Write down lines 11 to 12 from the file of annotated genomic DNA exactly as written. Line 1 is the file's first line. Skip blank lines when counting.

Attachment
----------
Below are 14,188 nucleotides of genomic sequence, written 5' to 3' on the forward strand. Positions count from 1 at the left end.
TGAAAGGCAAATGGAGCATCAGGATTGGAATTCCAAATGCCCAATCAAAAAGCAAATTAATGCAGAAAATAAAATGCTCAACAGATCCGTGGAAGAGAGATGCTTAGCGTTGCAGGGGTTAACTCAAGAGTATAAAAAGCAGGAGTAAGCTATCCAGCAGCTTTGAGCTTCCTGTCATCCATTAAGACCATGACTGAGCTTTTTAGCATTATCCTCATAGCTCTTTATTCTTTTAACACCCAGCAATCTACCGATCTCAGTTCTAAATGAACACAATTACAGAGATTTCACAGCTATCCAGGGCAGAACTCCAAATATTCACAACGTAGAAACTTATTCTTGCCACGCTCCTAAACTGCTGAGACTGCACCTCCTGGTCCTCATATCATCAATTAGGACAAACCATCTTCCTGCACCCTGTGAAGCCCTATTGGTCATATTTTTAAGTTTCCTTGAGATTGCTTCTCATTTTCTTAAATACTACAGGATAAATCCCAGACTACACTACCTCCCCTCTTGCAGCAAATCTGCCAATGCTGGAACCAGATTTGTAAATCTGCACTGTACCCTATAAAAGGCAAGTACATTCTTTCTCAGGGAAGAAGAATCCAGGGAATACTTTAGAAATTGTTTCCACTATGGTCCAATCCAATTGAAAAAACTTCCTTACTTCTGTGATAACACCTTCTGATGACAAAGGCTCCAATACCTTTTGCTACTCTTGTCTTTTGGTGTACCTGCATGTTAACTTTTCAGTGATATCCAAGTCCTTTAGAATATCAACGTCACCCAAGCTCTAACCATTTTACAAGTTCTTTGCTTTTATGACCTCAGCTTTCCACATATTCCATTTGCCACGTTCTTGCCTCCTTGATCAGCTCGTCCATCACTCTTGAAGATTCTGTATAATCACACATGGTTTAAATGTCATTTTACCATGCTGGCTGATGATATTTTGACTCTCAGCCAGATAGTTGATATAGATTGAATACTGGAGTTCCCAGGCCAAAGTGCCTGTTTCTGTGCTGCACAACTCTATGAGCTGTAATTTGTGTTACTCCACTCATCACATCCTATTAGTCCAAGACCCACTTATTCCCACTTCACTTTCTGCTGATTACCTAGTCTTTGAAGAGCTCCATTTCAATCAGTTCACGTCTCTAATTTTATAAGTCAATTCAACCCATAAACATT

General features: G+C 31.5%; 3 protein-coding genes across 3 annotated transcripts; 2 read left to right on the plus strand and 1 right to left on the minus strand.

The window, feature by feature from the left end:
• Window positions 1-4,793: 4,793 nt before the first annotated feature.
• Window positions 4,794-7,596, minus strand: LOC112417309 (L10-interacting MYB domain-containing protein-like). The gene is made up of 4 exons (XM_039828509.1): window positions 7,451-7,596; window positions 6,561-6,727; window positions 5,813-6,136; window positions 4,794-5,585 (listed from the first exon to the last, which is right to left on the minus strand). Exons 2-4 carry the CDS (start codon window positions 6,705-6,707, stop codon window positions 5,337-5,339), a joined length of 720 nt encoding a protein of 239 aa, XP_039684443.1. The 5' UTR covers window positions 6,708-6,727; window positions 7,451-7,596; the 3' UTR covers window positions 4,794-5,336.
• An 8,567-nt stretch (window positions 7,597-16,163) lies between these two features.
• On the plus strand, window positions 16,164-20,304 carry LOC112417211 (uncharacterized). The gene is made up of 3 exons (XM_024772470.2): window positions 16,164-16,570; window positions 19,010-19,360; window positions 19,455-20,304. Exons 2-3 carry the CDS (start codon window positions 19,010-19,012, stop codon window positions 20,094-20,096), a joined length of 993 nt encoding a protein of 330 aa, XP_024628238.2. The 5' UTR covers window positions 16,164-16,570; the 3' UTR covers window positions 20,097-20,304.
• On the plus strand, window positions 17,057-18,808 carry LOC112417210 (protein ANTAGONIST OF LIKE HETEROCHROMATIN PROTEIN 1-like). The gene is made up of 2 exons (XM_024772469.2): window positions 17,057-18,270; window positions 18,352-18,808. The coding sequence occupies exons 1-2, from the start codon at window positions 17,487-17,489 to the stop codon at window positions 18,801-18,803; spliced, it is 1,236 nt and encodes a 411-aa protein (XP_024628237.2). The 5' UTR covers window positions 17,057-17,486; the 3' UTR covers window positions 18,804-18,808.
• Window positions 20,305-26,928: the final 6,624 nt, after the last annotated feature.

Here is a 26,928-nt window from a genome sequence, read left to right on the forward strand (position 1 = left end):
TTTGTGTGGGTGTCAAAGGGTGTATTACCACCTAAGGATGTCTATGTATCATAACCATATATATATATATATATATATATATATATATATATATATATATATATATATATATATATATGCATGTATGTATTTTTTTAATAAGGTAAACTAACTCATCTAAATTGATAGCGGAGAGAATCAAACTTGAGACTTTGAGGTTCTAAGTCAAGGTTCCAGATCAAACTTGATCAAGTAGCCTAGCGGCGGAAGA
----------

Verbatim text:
Here is a 26,928-nt window from a genome sequence, read left to right on the forward strand (position 1 = left end):
TTTGTGTGGGTGTCAAAGGGTGTATTACCACCTAAGGATGTCTATGTATCATAACCATATATATATATATATATATATATATATATATATATATATATATATATATATATATATATATGCATGTATGTATTTTTTTAATAAGGTAAACTAACTCATCTAAATTGATAGCGGAGAGAATCAAACTTGAGACTTTGAGGTTCTAAGTCAAGGTTCCAGATCAAACTTGATCAAGTAGCCTAGCGGCGGAAGA